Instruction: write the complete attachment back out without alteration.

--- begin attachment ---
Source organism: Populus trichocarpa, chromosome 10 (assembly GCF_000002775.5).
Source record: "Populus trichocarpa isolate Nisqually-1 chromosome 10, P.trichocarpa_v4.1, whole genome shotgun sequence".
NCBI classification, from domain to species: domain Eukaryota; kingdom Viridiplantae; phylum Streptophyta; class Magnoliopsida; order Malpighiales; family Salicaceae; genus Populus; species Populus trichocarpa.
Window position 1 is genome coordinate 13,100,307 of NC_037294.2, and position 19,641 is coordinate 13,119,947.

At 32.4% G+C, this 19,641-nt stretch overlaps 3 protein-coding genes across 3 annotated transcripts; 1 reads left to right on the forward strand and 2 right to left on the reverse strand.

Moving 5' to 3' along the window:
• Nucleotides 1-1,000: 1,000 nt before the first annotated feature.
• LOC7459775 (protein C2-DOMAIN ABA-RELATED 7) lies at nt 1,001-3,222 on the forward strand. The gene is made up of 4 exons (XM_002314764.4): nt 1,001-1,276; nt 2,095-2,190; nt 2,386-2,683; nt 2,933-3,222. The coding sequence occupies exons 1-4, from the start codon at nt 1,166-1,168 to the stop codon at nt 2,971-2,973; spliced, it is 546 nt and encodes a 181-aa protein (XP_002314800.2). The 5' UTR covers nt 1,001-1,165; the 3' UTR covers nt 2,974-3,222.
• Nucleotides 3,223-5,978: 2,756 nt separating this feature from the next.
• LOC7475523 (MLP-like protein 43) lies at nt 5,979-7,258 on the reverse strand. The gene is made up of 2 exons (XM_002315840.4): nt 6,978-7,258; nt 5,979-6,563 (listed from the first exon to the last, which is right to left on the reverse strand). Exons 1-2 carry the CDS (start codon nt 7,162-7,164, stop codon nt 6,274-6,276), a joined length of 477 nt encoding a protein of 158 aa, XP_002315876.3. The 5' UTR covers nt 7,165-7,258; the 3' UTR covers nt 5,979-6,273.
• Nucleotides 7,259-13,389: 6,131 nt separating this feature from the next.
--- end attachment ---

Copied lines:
Source organism: Populus trichocarpa, chromosome 10 (assembly GCF_000002775.5).
Source record: "Populus trichocarpa isolate Nisqually-1 chromosome 10, P.trichocarpa_v4.1, whole genome shotgun sequence".
NCBI classification, from domain to species: domain Eukaryota; kingdom Viridiplantae; phylum Streptophyta; class Magnoliopsida; order Malpighiales; family Salicaceae; genus Populus; species Populus trichocarpa.
Window position 1 is genome coordinate 13,100,307 of NC_037294.2, and position 19,641 is coordinate 13,119,947.

At 32.4% G+C, this 19,641-nt stretch overlaps 3 protein-coding genes across 3 annotated transcripts; 1 reads left to right on the forward strand and 2 right to left on the reverse strand.

Moving 5' to 3' along the window:
• Nucleotides 1-1,000: 1,000 nt before the first annotated feature.
• LOC7459775 (protein C2-DOMAIN ABA-RELATED 7) lies at nt 1,001-3,222 on the forward strand. The gene is made up of 4 exons (XM_002314764.4): nt 1,001-1,276; nt 2,095-2,190; nt 2,386-2,683; nt 2,933-3,222. The coding sequence occupies exons 1-4, from the start codon at nt 1,166-1,168 to the stop codon at nt 2,971-2,973; spliced, it is 546 nt and encodes a 181-aa protein (XP_002314800.2). The 5' UTR covers nt 1,001-1,165; the 3' UTR covers nt 2,974-3,222.
• Nucleotides 3,223-5,978: 2,756 nt separating this feature from the next.
• LOC7475523 (MLP-like protein 43) lies at nt 5,979-7,258 on the reverse strand. The gene is made up of 2 exons (XM_002315840.4): nt 6,978-7,258; nt 5,979-6,563 (listed from the first exon to the last, which is right to left on the reverse strand). Exons 1-2 carry the CDS (start codon nt 7,162-7,164, stop codon nt 6,274-6,276), a joined length of 477 nt encoding a protein of 158 aa, XP_002315876.3. The 5' UTR covers nt 7,165-7,258; the 3' UTR covers nt 5,979-6,273.
• Nucleotides 7,259-13,389: 6,131 nt separating this feature from the next.